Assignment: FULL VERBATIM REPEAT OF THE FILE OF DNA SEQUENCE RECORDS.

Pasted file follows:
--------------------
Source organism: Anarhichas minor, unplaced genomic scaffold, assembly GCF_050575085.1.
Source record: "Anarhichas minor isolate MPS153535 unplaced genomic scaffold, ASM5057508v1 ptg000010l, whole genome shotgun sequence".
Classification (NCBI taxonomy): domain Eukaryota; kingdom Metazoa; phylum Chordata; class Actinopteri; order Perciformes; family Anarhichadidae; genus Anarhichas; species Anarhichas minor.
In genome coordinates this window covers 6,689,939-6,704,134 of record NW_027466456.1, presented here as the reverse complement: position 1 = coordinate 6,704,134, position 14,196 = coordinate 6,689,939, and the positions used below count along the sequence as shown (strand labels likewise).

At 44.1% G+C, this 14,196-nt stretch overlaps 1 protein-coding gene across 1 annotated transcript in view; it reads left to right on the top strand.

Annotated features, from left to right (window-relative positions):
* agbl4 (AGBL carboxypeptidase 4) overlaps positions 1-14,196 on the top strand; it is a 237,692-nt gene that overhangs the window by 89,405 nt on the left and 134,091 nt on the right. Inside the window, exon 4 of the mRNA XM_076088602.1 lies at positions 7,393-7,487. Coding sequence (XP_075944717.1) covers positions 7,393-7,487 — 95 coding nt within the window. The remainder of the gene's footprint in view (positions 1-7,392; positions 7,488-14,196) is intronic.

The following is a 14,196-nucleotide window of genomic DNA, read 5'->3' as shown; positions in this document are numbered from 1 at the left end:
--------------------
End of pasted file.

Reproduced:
Source organism: Anarhichas minor, unplaced genomic scaffold, assembly GCF_050575085.1.
Source record: "Anarhichas minor isolate MPS153535 unplaced genomic scaffold, ASM5057508v1 ptg000010l, whole genome shotgun sequence".
Classification (NCBI taxonomy): domain Eukaryota; kingdom Metazoa; phylum Chordata; class Actinopteri; order Perciformes; family Anarhichadidae; genus Anarhichas; species Anarhichas minor.
In genome coordinates this window covers 6,689,939-6,704,134 of record NW_027466456.1, presented here as the reverse complement: position 1 = coordinate 6,704,134, position 14,196 = coordinate 6,689,939, and the positions used below count along the sequence as shown (strand labels likewise).

At 44.1% G+C, this 14,196-nt stretch overlaps 1 protein-coding gene across 1 annotated transcript in view; it reads left to right on the top strand.

Annotated features, from left to right (window-relative positions):
* agbl4 (AGBL carboxypeptidase 4) overlaps positions 1-14,196 on the top strand; it is a 237,692-nt gene that overhangs the window by 89,405 nt on the left and 134,091 nt on the right. Inside the window, exon 4 of the mRNA XM_076088602.1 lies at positions 7,393-7,487. Coding sequence (XP_075944717.1) covers positions 7,393-7,487 — 95 coding nt within the window. The remainder of the gene's footprint in view (positions 1-7,392; positions 7,488-14,196) is intronic.

The following is a 14,196-nucleotide window of genomic DNA, read 5'->3' as shown; positions in this document are numbered from 1 at the left end: